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We are interested in determining whether the problem $\begin{cases}xu''-u'+u = \cos(x)\\u(0) = 0 \\ u(1) = u'(1)\end{cases}$ is self-adjoint.

This is not a Sturm-Liouville problem, the corresponding SL problem is $\begin{cases}(\frac{1}{x}u')'+\frac{1}{x^2}u = \frac{\cos(x)}{x^2}\\u(0) = 0 \\ u(1) = u'(1)\end{cases}$

According to literature and videos on the subject, it appears that the SL problem $(p(x)u')'+q(x)u=0$ with boundary constraints on $x=a$ and $x=b$ is self-adjoint if

$p(b)[u'(b)v(b)-v'(b)u(b)]-p(a)[u'(a)v(a)-v'(a)u(a)] = 0$

In our case however, $p(x) = \frac{1}{x}$ so $p(0)$ is undefined. What do I do?

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Are you considering the operator $$ Lu=(\frac{1}{x}u')'+\frac{1}{x^2}u $$ on $L^2[0,1]$? Or on $L^2_w[0,1]$ for some weight $w\ne 1$? A true Sturm-Liouville problem has a spectral parameter $\lambda$, and the multiplier of $\lambda$ in the symmetric form dictates the space where you are studying the equation. Without that, there is no natural way to determine $w$, and you must specify it. So this is not really a Sturm-Liouville problem.

You have an ODE that you want to solve, and you are reasonably questioning whether or not the general solution will allow you to impose endpoint conditions. This has a lot to do with the homogeneous equation $$ xu''-u'+u=0, \tag{$\dagger$} $$ which can be written in the form $$ x^2u''-xu'+xu=0. $$ This is an equation with a regular singular point at $0$. By the method of Frobenius, it has one solution of the form $u=x^2v$ where $v=\sum_{n=0}^{\infty}a_n x^n$. The coefficient equation is $$ \sum_{n=2}^{\infty}a_n (n+2)(n+1)x^{n}-\sum_{n=1}^{\infty}a_n(n+1)x^{n}+\sum_{n=0}^{\infty}a_n x^{n+1}=0 \\ a_n(n+1)^2=-a_{n-1} \\ a_{n+1} = -\frac{1}{(n+2)^2}a_n,\;\; n \ge 0. $$ So you have one solution $u=x^2v$ where $v$ is a power series. A second solution $w$ is obtained by variation of parameters: $w=qu$. Substituting into the equation gives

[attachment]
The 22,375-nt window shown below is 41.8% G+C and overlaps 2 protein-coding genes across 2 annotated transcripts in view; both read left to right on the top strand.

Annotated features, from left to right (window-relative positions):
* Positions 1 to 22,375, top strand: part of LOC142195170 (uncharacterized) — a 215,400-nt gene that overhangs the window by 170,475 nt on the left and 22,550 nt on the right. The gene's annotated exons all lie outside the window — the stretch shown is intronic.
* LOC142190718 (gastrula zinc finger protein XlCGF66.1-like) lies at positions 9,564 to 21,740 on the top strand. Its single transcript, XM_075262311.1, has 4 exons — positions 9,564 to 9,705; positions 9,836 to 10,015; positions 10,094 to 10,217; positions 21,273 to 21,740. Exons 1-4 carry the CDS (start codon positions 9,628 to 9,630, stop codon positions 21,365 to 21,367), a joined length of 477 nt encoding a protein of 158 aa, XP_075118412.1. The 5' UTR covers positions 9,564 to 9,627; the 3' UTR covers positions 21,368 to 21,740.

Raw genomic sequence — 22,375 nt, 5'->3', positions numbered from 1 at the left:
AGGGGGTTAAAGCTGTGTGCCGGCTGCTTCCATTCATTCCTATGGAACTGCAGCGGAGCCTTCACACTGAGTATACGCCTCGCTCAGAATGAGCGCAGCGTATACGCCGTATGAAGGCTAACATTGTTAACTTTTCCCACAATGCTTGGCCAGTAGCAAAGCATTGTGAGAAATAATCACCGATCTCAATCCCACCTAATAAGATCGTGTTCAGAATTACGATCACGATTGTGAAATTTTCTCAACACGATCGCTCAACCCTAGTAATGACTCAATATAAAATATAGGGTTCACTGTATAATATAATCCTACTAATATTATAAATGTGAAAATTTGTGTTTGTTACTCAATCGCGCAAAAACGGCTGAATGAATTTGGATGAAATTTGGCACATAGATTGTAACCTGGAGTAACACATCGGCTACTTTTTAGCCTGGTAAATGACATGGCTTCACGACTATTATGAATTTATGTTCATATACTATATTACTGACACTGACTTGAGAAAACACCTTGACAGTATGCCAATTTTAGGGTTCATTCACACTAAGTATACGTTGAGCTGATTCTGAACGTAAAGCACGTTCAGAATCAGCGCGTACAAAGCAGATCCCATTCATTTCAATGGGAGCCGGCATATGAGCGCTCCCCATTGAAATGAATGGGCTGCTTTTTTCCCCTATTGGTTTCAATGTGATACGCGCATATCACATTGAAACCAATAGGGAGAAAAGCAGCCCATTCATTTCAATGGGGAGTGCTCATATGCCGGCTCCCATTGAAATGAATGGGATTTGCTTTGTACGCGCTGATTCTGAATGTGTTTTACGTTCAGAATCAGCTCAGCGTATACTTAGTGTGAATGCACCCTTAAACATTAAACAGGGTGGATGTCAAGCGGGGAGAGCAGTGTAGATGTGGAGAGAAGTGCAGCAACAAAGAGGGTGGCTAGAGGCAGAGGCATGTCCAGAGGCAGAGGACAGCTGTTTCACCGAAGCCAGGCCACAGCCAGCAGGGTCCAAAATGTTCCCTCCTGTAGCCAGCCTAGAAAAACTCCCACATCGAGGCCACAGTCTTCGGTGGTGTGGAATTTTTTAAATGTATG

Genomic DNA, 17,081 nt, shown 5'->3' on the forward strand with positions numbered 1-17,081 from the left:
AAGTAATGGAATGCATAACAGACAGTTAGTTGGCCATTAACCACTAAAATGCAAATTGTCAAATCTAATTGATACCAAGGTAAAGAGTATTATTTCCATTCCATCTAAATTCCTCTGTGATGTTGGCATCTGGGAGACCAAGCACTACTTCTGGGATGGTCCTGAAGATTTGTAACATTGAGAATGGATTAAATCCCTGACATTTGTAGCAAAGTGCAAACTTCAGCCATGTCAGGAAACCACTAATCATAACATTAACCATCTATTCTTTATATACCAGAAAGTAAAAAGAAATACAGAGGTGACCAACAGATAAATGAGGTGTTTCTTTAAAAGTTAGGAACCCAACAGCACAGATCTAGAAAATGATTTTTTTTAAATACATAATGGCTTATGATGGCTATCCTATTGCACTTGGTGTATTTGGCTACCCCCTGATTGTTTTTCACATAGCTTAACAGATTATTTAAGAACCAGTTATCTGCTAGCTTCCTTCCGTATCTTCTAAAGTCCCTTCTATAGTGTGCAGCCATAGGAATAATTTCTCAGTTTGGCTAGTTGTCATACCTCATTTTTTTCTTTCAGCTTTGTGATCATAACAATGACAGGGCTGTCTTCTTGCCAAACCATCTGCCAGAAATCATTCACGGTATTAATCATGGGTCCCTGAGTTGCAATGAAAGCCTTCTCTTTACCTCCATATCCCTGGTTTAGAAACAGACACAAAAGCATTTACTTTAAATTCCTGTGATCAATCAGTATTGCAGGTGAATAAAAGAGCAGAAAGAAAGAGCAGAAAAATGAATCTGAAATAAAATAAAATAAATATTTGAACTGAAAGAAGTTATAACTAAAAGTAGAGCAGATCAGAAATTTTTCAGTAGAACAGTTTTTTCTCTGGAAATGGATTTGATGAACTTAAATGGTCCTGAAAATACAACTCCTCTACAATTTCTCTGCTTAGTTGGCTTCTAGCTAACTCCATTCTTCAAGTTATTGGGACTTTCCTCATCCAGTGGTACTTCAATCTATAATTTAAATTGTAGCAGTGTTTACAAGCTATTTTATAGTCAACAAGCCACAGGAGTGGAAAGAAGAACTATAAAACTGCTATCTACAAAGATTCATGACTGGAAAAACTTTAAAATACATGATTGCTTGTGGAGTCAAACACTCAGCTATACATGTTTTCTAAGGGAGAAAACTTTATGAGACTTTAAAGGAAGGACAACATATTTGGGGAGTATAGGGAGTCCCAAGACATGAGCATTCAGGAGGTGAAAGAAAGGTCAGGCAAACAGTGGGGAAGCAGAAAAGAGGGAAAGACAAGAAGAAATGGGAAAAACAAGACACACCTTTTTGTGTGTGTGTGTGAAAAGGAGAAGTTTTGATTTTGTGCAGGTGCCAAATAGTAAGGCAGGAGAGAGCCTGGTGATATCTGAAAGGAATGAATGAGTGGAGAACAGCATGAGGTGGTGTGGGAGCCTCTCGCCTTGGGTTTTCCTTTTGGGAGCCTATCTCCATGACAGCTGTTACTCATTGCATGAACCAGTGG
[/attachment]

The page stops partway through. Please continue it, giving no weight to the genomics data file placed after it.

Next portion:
$$ x^2(qu)''-x(qu)'+x(qu)=0 \\ (x^2u''-xu'+xu)q+x^2(q'u'+q''u)=0 \\ q'u'+q''u=0 \\ \frac{u'}{u} +\frac{q''}{q'}=0 \\ \ln(uq')=C \\ uq' = D \\ q = D\int \frac{1}{u} dx+E $$ So a general second solution of equation $(\dagger)$ is $$ w = \left(D\int \frac{1}{u} dx+E\right)u $$ From this it can be seen that both of the solutions $w$ and $u$ vanish at $0$. Using variation of parameters, you can then solve for $xu''-u'+u=\cos(x)$ of the form $u=Q(x)q(x)+W(x)w(x)$. So it appears that you'll have a solution, because it appears that $Qq+Qw$ will vanish at $0$, and you'll be able to add a general homogeneous solution to match conditions at $x=1$.

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